New NCAA Selection Process Will Make For “Better Meet With Better Swimmers”

  25 Jenny Wilson | September 13th, 2012 | AAC, ACC, Big 12, Big Ten, College, Featured, Ivy League, NCAA Division I Mid-Major, News, Pac-12, SEC

The NCAA has approved new selection criteria for the 2013 championships, the details of which will be released later this week. SwimSwam spoke with CSCAA consultant Bob Groseth, who described the changes as ones that would, “make the meet better, bring in more teams, and get more people in the meet.”

Instead of inviting individuals and relays as they have done in the past, the NCAA only will select from individual events. This means that they’ll be able to increase the number of people they invite in each event, from around 17 /18 to 30/31 in the men’s events and from just over 30 to more like 38 on the women’s side. As in the past, individuals invited to the meet may swim other events if they have B cuts.

In order for a team to qualify a relay, that relay must have an A cut and the team needs at least one individual swimmer invited to the meet in order to bring three additional swimmers to field the relay. Relay swimmers can only swim relays, which according to Groseth is something they’ve been “trying to work out with the NCAA for probably 20 years.”

Because the NCAA’s expanding the individual field, the burden will fall on the individual institution to pay for the relay-only swimmers it brings to the meet. The new rules also mean that teams cannot qualify for NCAAs with a relay alone. Once teams have one relay there, they can swim their B cut relays as well. Teams with four individuals invited but no A cut relays can also enter relays with B cuts.

Groseth, who worked heavily on the proposal with Notre Dame’s Matt Tallman, said they were searching for the best way to have the best meet at NCAAs. “The best way to have the best meet is to have the best swimmers there,” he explained. “And the best way to have the best swimmers there is to select from individual events.”

In the past, capping the individual events to leave room for relays meant that some swimmers were left out of the meet while others who may not have been as fast qualified on relays and got to compete in the individual events. Expanding the individual event field will pull in some from each category.

Groseth says the changes were spurred in part by the men’s meet going down to 17 individuals in 2012. “Last year there were four individuals that were ranked 15th going into last chance meets that didn’t get to go,” he said. “That’s still going to happen but instead of 15th place it’s going to be 30th or 31st, which makes a big difference.”

So what sort of changes can we expect to see this year? “It will be more competitive, especially in the relays,” Groseth says. “Probably the most important change is more teams will be represented. Especially on the men’s side–you’re going to bring in at least five or six and up to 10 teams.”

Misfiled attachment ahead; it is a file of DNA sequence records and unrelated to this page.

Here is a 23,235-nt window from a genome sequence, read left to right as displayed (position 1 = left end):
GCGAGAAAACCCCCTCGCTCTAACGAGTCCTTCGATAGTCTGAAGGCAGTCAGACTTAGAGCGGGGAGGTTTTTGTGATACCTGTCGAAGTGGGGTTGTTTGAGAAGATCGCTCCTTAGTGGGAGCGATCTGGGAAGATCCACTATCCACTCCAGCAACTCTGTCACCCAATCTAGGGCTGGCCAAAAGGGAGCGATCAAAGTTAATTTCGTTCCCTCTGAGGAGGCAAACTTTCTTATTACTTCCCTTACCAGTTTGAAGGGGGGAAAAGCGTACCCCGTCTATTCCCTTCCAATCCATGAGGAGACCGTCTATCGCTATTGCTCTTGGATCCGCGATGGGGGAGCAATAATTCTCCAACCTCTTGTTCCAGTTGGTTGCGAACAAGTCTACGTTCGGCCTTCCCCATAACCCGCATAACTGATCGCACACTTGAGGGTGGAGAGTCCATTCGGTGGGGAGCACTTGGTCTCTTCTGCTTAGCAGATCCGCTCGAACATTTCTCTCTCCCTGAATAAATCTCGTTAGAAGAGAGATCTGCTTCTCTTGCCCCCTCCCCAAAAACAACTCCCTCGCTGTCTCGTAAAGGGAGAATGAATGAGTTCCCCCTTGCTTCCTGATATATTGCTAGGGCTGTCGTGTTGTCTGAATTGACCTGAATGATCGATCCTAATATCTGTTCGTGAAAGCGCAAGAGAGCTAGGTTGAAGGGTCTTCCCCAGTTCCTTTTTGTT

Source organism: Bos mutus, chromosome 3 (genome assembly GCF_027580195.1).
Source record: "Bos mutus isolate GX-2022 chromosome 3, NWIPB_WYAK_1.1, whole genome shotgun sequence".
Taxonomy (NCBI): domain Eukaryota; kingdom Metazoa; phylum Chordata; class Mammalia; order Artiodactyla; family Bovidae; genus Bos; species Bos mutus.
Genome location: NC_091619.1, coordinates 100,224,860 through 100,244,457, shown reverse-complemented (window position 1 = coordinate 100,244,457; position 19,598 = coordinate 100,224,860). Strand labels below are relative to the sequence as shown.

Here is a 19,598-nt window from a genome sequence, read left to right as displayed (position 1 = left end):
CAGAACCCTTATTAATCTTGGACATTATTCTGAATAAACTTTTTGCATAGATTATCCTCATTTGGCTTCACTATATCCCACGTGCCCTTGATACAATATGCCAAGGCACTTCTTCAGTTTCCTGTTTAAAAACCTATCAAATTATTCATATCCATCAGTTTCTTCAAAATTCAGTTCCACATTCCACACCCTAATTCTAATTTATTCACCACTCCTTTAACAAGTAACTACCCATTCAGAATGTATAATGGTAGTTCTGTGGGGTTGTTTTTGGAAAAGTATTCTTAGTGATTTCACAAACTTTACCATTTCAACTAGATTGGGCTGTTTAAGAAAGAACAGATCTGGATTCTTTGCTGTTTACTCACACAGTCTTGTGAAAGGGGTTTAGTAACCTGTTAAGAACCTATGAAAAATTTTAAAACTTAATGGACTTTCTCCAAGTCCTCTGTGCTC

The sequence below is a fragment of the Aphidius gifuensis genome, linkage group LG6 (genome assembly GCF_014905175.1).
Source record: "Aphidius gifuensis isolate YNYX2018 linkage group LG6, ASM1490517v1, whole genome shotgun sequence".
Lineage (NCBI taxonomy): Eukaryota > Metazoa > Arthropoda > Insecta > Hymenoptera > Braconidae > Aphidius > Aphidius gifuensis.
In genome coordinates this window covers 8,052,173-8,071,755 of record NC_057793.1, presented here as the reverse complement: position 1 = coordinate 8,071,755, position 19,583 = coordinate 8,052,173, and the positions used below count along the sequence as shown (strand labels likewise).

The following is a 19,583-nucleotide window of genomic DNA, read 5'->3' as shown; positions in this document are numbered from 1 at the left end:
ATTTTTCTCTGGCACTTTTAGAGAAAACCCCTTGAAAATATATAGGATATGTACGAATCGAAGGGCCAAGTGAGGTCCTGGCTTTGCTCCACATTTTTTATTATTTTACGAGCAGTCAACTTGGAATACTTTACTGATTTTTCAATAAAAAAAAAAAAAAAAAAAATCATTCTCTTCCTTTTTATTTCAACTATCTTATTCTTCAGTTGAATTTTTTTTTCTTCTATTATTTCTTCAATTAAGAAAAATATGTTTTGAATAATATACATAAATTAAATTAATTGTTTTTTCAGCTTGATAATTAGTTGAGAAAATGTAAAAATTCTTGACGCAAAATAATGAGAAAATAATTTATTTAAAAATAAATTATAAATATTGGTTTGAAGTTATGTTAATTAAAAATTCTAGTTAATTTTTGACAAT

The automatic and provisional cuts will be based on the times that qualified 16th and 24th for the meet the past three years. That means that the time standards for 2013 NCAA Championships will be a bit softer than in recent years. According to our calculations, they’ll look something like this:

Women

AB
200 Free1:29.931:31.06
400 Free3:17.403:19.85
800 Free7:07.897:13.57
200 Medley1:38.571:39.87
400 Medley3:35.573:37.83

Men

AB
200 Free1:18.601:19.29
400 Free2:54.092:55.97
800 Free6:25.926:29.19
200 Medley1:26.381:27.48
400 Medley3:11.253:12.90

 

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25 Comments on "New NCAA Selection Process Will Make For “Better Meet With Better Swimmers”"


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DutchWomen
3 years 11 months ago

Did they ever stop to think that instead of getting more mid-majors to the meet, and more teams overall, the 16-30 spots that will now come will simply be the 12th-18th best swimmers from the same old top 10 programs?

Also, it would be possible to get an “A” cut in a relay but not have an individual swimmer qualify. IF that school was willing to pay to take the relay, why not let them swim if they do not affect the NCAA’s bottom line or the meet cap?

Also, IF, in order to bring a relay, you need one individual qualifier, what if that person is/was not on the relay that did get an “A” cut? For example –

“””””In order for a team to qualify a relay, that relay must have an A cut and the team needs at least one individual swimmer invited to the meet in order to bring three additional swimmers to field the relay.”””””